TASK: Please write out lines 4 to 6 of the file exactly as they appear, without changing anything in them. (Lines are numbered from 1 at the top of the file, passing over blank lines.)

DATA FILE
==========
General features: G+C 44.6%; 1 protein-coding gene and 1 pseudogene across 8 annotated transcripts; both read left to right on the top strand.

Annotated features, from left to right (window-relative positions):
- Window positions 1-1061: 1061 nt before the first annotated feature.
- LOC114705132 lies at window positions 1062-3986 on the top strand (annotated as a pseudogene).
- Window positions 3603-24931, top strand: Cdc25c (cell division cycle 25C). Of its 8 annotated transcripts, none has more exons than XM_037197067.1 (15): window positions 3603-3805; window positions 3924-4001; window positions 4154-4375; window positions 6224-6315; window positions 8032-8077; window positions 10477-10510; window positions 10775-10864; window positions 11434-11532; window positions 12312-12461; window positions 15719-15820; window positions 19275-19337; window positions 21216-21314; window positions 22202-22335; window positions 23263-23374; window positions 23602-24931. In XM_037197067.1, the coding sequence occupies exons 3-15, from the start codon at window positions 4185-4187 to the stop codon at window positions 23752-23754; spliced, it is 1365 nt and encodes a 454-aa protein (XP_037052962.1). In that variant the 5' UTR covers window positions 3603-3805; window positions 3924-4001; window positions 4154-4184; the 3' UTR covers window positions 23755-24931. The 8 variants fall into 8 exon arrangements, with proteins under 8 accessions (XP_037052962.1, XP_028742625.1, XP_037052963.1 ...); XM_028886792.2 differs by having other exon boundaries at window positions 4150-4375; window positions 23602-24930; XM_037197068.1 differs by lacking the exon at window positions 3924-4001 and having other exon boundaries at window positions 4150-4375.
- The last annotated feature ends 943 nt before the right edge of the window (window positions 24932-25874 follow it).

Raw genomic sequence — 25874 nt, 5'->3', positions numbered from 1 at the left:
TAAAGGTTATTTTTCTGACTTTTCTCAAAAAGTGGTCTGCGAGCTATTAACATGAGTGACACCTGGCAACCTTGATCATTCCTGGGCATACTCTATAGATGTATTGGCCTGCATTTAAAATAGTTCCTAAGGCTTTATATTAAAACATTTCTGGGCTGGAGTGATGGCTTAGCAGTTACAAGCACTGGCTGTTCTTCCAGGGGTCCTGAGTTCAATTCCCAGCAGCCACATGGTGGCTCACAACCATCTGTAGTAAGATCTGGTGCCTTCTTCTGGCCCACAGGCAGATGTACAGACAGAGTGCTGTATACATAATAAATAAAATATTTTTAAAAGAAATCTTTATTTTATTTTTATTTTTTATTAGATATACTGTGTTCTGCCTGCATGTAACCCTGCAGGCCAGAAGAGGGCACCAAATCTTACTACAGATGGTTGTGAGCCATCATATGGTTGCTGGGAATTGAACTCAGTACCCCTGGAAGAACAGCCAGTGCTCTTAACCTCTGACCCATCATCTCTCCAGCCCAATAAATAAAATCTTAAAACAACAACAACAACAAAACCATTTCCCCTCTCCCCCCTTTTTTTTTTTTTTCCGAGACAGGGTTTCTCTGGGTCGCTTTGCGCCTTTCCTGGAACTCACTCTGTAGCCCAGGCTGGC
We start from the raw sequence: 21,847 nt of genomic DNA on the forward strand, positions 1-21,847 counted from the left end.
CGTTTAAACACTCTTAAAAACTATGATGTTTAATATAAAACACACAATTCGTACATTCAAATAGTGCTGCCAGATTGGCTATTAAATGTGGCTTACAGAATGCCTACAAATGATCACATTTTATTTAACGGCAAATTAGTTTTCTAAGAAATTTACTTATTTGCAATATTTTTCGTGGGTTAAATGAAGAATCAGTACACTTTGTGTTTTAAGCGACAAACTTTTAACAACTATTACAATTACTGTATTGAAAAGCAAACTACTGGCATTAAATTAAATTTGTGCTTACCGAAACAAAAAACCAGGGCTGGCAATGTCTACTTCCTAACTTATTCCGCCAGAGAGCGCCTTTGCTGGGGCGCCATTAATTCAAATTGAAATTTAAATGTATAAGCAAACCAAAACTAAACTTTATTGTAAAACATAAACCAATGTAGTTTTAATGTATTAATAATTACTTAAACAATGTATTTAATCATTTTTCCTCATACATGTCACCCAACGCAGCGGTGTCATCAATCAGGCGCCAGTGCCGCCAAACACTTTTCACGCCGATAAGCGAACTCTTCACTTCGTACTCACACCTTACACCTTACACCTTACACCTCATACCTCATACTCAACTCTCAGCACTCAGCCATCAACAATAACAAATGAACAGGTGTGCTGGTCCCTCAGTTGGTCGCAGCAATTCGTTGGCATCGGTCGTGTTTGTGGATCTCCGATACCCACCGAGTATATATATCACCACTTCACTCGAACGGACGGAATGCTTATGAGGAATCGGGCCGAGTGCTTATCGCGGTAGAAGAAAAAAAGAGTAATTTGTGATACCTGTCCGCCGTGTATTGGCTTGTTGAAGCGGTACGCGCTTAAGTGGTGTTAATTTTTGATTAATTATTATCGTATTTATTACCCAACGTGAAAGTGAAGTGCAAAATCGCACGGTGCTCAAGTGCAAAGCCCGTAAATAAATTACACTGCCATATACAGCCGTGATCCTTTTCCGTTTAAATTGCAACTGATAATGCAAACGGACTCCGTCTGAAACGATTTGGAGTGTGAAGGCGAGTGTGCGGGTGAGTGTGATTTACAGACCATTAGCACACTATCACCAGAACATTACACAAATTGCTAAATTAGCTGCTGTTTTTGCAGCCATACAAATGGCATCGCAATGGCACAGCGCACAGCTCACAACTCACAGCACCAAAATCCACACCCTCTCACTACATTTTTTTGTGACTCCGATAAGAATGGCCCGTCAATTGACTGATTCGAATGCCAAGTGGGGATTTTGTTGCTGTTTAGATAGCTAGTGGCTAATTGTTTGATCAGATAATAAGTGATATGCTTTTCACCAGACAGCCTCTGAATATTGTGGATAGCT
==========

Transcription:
- LOC114705132 lies at window positions 1062-3986 on the top strand (annotated as a pseudogene).
- Window positions 3603-24931, top strand: Cdc25c (cell division cycle 25C). Of its 8 annotated transcripts, none has more exons than XM_037197067.1 (15): window positions 3603-3805; window positions 3924-4001; window positions 4154-4375; window positions 6224-6315; window positions 8032-8077; window positions 10477-10510; window positions 10775-10864; window positions 11434-11532; window positions 12312-12461; window positions 15719-15820; window positions 19275-19337; window positions 21216-21314; window positions 22202-22335; window positions 23263-23374; window positions 23602-24931. In XM_037197067.1, the coding sequence occupies exons 3-15, from the start codon at window positions 4185-4187 to the stop codon at window positions 23752-23754; spliced, it is 1365 nt and encodes a 454-aa protein (XP_037052962.1). In that variant the 5' UTR covers window positions 3603-3805; window positions 3924-4001; window positions 4154-4184; the 3' UTR covers window positions 23755-24931. The 8 variants fall into 8 exon arrangements, with proteins under 8 accessions (XP_037052962.1, XP_028742625.1, XP_037052963.1 ...); XM_028886792.2 differs by having other exon boundaries at window positions 4150-4375; window positions 23602-24930; XM_037197068.1 differs by lacking the exon at window positions 3924-4001 and having other exon boundaries at window positions 4150-4375.
- The last annotated feature ends 943 nt before the right edge of the window (window positions 24932-25874 follow it).